Please provide an overview of Asian social/cultural/economic/political climate and its impact on LNG activities in China, India, Korea and Japan as well as any new developments or trends for 2013 that will impact the Asian LNG market.
RW: The International Energy Agency expects global natural gas demand to grow at a rate of 1.6% p.a. over the next 20 years. LNG demand is forecasted to contribute disproportionately to that growth, with demand estimated to increase rapidly through 2020, climbing more slowly thereafter, from c. 250 mtpa today to c. 500 mtpa by 2030. Increasing Asian demand is likely to be a major factor in this movement.
Shorter term shocks, like the Western financial crisis, might dampen demand for certain periods, but in the medium and long-term, a number of factors should tend to enlarge the Asian LNG trade. Increasing Asian prosperity and population will result in greater energy, and so LNG, demand. The Asia Pacific region’s population is estimated to grow by c. 800 million in the period from 2010 to 2040, with India changing places with China on the demographic ladder to become the world’s most populous nation, and the regional economy is set to grow apace. The environmental consequences of increasing energy consumption are being officially acknowledged, finally. With pollution levels in cities like Beijing making front-page news, popular pressure will favor “clean” gas – and so LNG – over “dirty” coal. It is worth noting that China’s coal market alone is seven times the scale of the world LNG market.
The Fukushima nuclear incident led to a shutdown of most of Japan’s 13GW nuclear power generating capacity. That diminished nuclear power’s contribution to Japan’s energy mix from around 30% to 2% last year, with Japanese LNG demand increasing by 15% to help fill the resultant supply shortfall.
What do you think the LNG industry will look like 10 years from now?
RW: Historically, Japanese, Taiwanese and Korean LNG buyers have underpinned the Asian LNG market. Exceptional factors like the Fukushima accident aside, future growth will come in large part from new Asian buyers – especially China and India – which have the potential to require substantial incremental supplies. China’s current Five-Year Plan (2011-15) contemplates a doubling of the proportion of its energy to be supplied by gas to 8% by 2015, with a longer-term goal of a 10% gas share by 2020. Much of this is slated to come from domestic production, with significant volumes also arriving from international pipelines from Turkmenistan and Myanmar, however, Chinese LNG imports are still expected to increase from approximately 18 mtpa today to around 60 mtpa by 2020. In fact, that may underestimate Chinese LNG requirements as it is in part predicated on substantial Chinese shale gas development that might not fully materialize because of the complexities of shale gas development in China above and below ground.
Please provide any additional information pertinent to LNG in your region.
RW: Asian buyers have historically entered into long-term LNG supply contracts priced as a function of the product of an oil price reference, most commonly Japan customs cleared crude, multiplied by a negotiated “slope” factor. However, there is increasing pressure to move from this oil price linkage. New Australian supply capacity will achieve commercial operation during the latter half of the decade and substantial new LNG sources in North America and East Africa will come to market in the foreseeable future. This capacity will compete in markets, such as China and India, which differ from the traditional Japanese, Korean and Taiwanese markets in their price sensitivity. More LNG is anticipated to become available for a liquid spot market and spot-based pricing looks set to become increasingly prevalent. Already, U.S. LNG supply is making an impact, with Cheniere’s Sabine Pass contracts priced as a function of the Henry Hub spot price, currently at historical lows due to the U.S. shale boom. While Sabine Pass volumes in themselves are too small to bring about a de-linking from the oil price, all this is adding to erosion of LNG sellers’ ability to resist departure from oil linkage, or reduction of the slope factor, in long-term-supply LNG price formulae.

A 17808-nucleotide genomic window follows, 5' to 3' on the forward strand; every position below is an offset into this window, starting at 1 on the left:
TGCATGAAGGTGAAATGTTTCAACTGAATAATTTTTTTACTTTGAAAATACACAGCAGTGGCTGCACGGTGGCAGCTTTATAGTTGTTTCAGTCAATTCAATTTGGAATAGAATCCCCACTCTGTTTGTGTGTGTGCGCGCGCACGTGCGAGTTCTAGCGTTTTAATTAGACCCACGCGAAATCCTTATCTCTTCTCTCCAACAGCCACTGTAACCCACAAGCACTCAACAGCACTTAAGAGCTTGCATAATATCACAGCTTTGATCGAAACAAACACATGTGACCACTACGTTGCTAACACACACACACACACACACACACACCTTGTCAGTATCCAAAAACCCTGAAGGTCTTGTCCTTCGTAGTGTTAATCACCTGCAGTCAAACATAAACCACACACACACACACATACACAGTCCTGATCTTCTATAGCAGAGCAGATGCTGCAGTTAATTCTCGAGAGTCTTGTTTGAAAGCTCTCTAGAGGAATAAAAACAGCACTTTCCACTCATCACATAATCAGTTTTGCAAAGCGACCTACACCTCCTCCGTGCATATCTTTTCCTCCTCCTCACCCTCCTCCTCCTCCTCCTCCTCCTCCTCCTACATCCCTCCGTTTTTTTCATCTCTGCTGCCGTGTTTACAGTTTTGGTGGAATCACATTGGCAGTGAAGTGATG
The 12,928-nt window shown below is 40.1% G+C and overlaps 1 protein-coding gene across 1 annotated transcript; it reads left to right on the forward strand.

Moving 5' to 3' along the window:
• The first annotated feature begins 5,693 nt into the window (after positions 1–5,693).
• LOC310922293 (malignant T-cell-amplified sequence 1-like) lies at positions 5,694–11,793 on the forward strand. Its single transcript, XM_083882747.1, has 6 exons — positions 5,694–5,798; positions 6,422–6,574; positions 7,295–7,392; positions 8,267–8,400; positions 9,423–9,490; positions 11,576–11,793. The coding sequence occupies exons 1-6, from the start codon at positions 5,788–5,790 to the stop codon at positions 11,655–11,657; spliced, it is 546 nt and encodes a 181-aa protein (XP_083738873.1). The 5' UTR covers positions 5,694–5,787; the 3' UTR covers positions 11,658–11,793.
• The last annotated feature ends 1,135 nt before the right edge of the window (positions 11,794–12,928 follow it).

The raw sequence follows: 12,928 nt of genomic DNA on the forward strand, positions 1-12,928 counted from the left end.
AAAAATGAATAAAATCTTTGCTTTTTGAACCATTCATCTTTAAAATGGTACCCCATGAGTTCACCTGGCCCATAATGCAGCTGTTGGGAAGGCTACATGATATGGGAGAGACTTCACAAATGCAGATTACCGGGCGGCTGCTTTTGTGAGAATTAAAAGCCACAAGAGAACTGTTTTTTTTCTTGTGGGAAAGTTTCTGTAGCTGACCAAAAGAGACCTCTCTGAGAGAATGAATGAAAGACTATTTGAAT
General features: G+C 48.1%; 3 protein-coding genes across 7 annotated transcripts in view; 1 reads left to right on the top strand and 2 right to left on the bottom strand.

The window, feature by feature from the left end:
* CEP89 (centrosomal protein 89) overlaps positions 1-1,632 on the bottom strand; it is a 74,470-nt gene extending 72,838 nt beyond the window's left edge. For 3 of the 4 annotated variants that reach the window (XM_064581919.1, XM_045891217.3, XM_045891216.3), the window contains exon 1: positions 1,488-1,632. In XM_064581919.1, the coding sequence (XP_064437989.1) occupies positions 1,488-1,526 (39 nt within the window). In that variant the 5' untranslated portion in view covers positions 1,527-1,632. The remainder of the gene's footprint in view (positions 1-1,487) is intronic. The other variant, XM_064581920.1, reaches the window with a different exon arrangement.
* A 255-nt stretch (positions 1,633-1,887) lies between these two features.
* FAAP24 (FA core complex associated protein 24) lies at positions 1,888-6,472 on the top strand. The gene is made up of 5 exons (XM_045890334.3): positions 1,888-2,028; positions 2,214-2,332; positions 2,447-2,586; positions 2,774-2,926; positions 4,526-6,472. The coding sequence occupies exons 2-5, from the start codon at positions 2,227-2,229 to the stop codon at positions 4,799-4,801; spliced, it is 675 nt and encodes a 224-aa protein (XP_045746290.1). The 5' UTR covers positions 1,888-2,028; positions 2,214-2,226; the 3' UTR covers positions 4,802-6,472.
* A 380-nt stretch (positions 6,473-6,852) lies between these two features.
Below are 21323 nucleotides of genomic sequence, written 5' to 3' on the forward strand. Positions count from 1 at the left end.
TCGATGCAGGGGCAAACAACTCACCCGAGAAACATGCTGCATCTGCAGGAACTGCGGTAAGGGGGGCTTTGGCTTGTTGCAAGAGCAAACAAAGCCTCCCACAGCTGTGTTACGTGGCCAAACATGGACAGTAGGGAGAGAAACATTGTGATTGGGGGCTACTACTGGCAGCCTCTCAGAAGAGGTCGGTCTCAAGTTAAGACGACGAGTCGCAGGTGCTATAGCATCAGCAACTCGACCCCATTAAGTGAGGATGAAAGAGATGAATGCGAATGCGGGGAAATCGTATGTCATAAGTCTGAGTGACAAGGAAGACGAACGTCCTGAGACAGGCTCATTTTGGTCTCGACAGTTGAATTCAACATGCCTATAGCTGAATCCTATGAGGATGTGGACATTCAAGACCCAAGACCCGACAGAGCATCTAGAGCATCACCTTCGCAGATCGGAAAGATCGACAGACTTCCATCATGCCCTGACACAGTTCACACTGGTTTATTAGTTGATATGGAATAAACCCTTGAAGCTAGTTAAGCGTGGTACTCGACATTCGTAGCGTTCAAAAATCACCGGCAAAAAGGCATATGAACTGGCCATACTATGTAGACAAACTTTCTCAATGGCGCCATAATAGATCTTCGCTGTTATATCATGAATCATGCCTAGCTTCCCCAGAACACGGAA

Floating regasification terminals offer the prospect of quicker development – say two years – from signature to operation for a LNG carrier conversion against 3 to 5 years for a land-based terminal; easier sea-access; a much reduced space requirement onshore; and lower unit capital costs than a land-based terminal for small to medium-sized volumes. They also offer the flexibility to relocate the regasification vessel, or even use it as an LNG carrier. These attributes are proving attractive to Asian receiving terminal developers. Indonesia brought the first Asian floating LNG receiving terminal (excluding the Middle East) into operation in 2012, with Indonesia’s second such terminal at Lampung under construction, and Malaysia’s Melaka terminal expected to in commercial operation shortly. Advantages of cost and construction time are attracting China and India to consider floating terminals over land-based solutions they previously favored, with a number of terminals in the planning stages in India and construction of China’s first already underway at Tianjin. Further potential terminals in Indonesia, China, India, Bangladesh, Vietnam and the Philippines are in various stages of development.
Monetization of otherwise stranded offshore gas reserves and cost advantages over onshore facilities are factors motivating Asian sponsors to consider LNG floating production storage and offloading (FSPO) units. Several LNG FPSO projects are under development in Asia, with the FEED awarded for Inpex’s Masela project in Indonesia and Petronas’ Kanowit field development offshore Malaysia.